Today is World Heritage Day – a day that encourages us to celebrate all the worlds cultures, bring awareness to important cultural monuments and sites and to espouse the importance of preserving the world’s cultures.
Officially known as the International Day for Monument and Sites, recognition first began in 1982 by the International Council for Monuments and Sites (ICOMOS); an organisation established on the principles set forth in the Venice Charter, otherwise known as the 1964 International Charter on the Conservation and Restoration of Monuments and Sites.
To coincide with World Heritage Day, we’re bringing you good news from the 2019 Western Australian Heritage Awards, which were recently announced at the World Heritage Listed Fremantle Prison late last month.
In their 27th year, the awards recognise the exceptional contribution by heritage professionals, volunteers and organisations and celebrate their commitment to heritage conservation, adaptive reuse, interpretation and tourism across the state.
While the big winner was the adaptive and imaginative reuse of the historic Katanning Roller Flour Mill into the Premier Mill Hotel, which was recognised across three categories, the Rottnest Limestone Sea Wall Conservation project received a commendation in the ‘Conservation or Adaptive Reuse of a State Registered Heritage Place’ category.
Wood & Grieve Engineers, now part of Stantec (WGE) were appointed as Project Superintendent for the stabilisation and masonry conservation of the 150-year-old limestone sea wall. WGE’s Structural Engineers worked closely with the Conservation Architect, Archaeologist and Arboriculturalist to preserve the historically significant structure, which was partly constructed by Aboriginal convicts in the 1800’s.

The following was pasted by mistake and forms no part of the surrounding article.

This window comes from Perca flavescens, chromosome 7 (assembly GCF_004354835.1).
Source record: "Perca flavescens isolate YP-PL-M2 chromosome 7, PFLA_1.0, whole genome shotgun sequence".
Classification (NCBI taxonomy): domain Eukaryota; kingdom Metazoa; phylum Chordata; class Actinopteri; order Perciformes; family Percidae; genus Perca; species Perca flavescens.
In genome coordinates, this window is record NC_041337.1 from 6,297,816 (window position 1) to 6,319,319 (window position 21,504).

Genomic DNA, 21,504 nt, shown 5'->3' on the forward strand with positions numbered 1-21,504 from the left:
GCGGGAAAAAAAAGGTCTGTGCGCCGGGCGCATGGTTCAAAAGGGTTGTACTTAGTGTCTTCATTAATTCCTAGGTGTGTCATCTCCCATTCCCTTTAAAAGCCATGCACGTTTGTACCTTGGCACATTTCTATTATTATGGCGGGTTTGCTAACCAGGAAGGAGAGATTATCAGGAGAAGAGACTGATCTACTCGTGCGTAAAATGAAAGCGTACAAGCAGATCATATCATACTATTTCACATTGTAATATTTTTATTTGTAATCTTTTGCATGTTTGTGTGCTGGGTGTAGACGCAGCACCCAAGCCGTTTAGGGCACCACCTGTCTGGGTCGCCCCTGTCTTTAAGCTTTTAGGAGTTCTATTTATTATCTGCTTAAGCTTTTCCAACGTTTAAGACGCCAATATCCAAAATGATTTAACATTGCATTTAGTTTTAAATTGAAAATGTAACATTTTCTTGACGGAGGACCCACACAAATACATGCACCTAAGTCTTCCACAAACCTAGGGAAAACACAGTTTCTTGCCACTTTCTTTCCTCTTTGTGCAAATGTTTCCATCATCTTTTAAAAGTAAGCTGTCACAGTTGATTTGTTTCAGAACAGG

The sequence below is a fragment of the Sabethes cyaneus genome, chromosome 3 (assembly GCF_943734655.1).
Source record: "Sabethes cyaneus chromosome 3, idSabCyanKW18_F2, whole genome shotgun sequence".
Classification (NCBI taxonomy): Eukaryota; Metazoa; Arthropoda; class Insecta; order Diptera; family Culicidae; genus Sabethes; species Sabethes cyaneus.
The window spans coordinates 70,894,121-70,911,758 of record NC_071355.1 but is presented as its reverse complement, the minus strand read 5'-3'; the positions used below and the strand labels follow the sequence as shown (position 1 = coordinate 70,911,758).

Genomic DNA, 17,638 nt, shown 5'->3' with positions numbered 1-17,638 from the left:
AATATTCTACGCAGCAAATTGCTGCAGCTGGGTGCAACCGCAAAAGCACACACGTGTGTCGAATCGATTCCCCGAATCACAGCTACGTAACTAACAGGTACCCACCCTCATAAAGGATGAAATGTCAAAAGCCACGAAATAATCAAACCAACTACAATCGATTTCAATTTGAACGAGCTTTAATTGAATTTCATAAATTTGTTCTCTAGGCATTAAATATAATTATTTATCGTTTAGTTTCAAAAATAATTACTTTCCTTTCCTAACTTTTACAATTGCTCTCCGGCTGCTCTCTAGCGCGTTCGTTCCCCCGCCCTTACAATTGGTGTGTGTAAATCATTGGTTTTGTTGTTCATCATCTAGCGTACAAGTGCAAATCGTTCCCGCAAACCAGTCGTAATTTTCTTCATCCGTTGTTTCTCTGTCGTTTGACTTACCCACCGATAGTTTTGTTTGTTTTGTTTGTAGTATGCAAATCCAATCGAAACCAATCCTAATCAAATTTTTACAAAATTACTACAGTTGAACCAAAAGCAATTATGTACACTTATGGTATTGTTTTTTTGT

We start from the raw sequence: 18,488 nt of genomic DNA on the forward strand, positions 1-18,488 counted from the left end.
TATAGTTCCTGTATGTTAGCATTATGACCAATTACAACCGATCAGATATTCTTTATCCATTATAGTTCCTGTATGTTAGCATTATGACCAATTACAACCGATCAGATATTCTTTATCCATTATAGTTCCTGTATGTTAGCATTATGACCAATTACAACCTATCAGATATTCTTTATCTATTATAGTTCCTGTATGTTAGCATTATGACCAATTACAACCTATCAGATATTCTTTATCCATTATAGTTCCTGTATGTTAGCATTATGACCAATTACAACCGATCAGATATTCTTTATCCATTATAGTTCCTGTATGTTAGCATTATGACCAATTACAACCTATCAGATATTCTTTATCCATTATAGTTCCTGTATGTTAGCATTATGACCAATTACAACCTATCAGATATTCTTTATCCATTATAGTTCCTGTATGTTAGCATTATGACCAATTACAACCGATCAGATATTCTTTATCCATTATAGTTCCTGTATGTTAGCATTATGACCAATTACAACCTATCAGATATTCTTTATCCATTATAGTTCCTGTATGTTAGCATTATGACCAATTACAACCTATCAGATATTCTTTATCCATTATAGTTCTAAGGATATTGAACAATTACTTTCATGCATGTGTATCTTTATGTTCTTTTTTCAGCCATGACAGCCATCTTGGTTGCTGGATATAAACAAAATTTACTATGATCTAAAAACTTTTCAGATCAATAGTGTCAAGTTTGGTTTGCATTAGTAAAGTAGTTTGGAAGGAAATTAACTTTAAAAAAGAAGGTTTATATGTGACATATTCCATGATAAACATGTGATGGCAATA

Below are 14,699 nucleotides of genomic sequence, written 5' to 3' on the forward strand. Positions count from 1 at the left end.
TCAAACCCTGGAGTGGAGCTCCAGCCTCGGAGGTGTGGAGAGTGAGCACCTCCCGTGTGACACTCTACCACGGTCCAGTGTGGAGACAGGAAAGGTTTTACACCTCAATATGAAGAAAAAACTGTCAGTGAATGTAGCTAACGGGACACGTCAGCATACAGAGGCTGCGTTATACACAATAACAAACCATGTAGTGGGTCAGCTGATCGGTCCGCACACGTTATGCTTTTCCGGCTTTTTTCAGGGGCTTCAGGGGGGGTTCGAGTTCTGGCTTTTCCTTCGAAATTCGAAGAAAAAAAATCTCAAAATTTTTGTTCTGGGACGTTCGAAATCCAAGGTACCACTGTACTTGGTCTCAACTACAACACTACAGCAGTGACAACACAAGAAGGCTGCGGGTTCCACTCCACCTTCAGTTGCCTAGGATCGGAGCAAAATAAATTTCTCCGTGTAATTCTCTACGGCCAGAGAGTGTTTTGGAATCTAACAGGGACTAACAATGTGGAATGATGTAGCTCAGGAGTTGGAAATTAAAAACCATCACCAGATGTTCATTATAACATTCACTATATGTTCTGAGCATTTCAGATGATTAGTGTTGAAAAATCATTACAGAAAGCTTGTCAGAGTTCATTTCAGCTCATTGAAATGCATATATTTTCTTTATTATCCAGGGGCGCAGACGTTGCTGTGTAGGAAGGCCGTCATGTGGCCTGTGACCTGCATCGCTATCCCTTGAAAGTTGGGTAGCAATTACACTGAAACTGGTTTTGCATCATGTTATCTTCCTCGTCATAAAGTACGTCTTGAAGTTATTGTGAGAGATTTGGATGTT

The $1.5 million project took over four months to complete, which saw the project team address soil retention pressure and the impact of tree roots whilst conserving areas to the front and rear of the wall.
“The Rottnest Limestone Sea Wall project was an exciting and uniquely challenging project to be involved with,” WGE Director and Structural Section Manager, Rowan Stokes, said.
“The structure extends 300m across the Thomson Bay frontage and was originally built using as an ashlar limestone construction, and over time historic tree roots and slender geometry combined to make the seawall unstable.
“Juggling wall stability issues, public safety concerns, tree preservation, social heritage and archaeological considerations, our team worked closely with experts to identify the optimal solution.
“A highlight of the solution was the 300m³ of subsurface grouting used to ensure longevity in the stability of the wall.
“There were some fascinating finds made throughout the project – animal bones, old clay pipes, mysterious voids and blocked up doorways in the wall were all uncovered during the work, which was both a privilege and humbling experience to be involved. All discoveries were documented and conserved by the project Archaeologist in consultation with the Aboriginal Heritage Liaison Officer, who was present throughout the redevelopment.
“I’d like to congratulate the Rottnest Island Authority, Annabel Wills Architect and all the team members involved in the Sea Wall Conservation project on the State Heritage commendation. It’s a wonderful acknowledgement of the collaborative efforts and respect for the site we all had.”
For more information on the winners and commendation recipients, please visit the Heritage Council’s website: stateheritage.wa.gov.au/awards.